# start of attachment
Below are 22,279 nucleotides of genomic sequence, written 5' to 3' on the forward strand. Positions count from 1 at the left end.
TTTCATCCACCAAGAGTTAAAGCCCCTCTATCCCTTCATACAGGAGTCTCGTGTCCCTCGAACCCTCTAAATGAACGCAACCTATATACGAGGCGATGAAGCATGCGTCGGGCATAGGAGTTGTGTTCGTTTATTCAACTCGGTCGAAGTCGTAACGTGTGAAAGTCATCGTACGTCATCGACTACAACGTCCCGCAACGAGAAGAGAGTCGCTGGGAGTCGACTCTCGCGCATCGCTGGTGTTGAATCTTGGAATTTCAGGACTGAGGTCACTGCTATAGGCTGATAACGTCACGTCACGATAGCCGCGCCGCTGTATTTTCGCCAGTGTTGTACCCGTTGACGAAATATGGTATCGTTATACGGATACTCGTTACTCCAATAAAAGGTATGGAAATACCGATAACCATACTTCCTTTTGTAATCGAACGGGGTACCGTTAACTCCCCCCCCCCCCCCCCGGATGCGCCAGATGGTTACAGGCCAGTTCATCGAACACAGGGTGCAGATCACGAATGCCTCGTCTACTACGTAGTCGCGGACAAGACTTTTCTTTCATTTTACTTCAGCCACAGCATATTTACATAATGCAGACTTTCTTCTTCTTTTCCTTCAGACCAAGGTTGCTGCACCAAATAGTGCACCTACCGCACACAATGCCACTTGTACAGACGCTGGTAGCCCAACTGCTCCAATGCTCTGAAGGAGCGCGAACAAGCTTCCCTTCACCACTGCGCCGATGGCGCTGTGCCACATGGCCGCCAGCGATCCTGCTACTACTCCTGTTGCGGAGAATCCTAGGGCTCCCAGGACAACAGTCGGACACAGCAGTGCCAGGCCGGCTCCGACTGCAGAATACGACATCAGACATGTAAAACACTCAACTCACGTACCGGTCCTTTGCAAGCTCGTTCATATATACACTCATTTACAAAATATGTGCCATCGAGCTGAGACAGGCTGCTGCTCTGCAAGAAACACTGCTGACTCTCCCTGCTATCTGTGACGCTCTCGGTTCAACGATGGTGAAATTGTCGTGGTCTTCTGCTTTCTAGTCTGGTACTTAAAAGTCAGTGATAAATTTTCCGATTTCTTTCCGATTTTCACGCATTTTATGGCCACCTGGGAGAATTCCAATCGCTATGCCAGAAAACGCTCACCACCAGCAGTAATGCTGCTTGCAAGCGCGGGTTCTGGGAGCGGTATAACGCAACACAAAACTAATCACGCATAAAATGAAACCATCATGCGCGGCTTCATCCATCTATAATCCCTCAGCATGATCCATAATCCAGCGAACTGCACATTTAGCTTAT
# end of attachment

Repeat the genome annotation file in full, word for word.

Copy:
Below are 22,279 nucleotides of genomic sequence, written 5' to 3' on the forward strand. Positions count from 1 at the left end.
TTTCATCCACCAAGAGTTAAAGCCCCTCTATCCCTTCATACAGGAGTCTCGTGTCCCTCGAACCCTCTAAATGAACGCAACCTATATACGAGGCGATGAAGCATGCGTCGGGCATAGGAGTTGTGTTCGTTTATTCAACTCGGTCGAAGTCGTAACGTGTGAAAGTCATCGTACGTCATCGACTACAACGTCCCGCAACGAGAAGAGAGTCGCTGGGAGTCGACTCTCGCGCATCGCTGGTGTTGAATCTTGGAATTTCAGGACTGAGGTCACTGCTATAGGCTGATAACGTCACGTCACGATAGCCGCGCCGCTGTATTTTCGCCAGTGTTGTACCCGTTGACGAAATATGGTATCGTTATACGGATACTCGTTACTCCAATAAAAGGTATGGAAATACCGATAACCATACTTCCTTTTGTAATCGAACGGGGTACCGTTAACTCCCCCCCCCCCCCCCCGGATGCGCCAGATGGTTACAGGCCAGTTCATCGAACACAGGGTGCAGATCACGAATGCCTCGTCTACTACGTAGTCGCGGACAAGACTTTTCTTTCATTTTACTTCAGCCACAGCATATTTACATAATGCAGACTTTCTTCTTCTTTTCCTTCAGACCAAGGTTGCTGCACCAAATAGTGCACCTACCGCACACAATGCCACTTGTACAGACGCTGGTAGCCCAACTGCTCCAATGCTCTGAAGGAGCGCGAACAAGCTTCCCTTCACCACTGCGCCGATGGCGCTGTGCCACATGGCCGCCAGCGATCCTGCTACTACTCCTGTTGCGGAGAATCCTAGGGCTCCCAGGACAACAGTCGGACACAGCAGTGCCAGGCCGGCTCCGACTGCAGAATACGACATCAGACATGTAAAACACTCAACTCACGTACCGGTCCTTTGCAAGCTCGTTCATATATACACTCATTTACAAAATATGTGCCATCGAGCTGAGACAGGCTGCTGCTCTGCAAGAAACACTGCTGACTCTCCCTGCTATCTGTGACGCTCTCGGTTCAACGATGGTGAAATTGTCGTGGTCTTCTGCTTTCTAGTCTGGTACTTAAAAGTCAGTGATAAATTTTCCGATTTCTTTCCGATTTTCACGCATTTTATGGCCACCTGGGAGAATTCCAATCGCTATGCCAGAAAACGCTCACCACCAGCAGTAATGCTGCTTGCAAGCGCGGGTTCTGGGAGCGGTATAACGCAACACAAAACTAATCACGCATAAAATGAAACCATCATGCGCGGCTTCATCCATCTATAATCCCTCAGCATGATCCATAATCCAGCGAACTGCACATTTAGCTTAT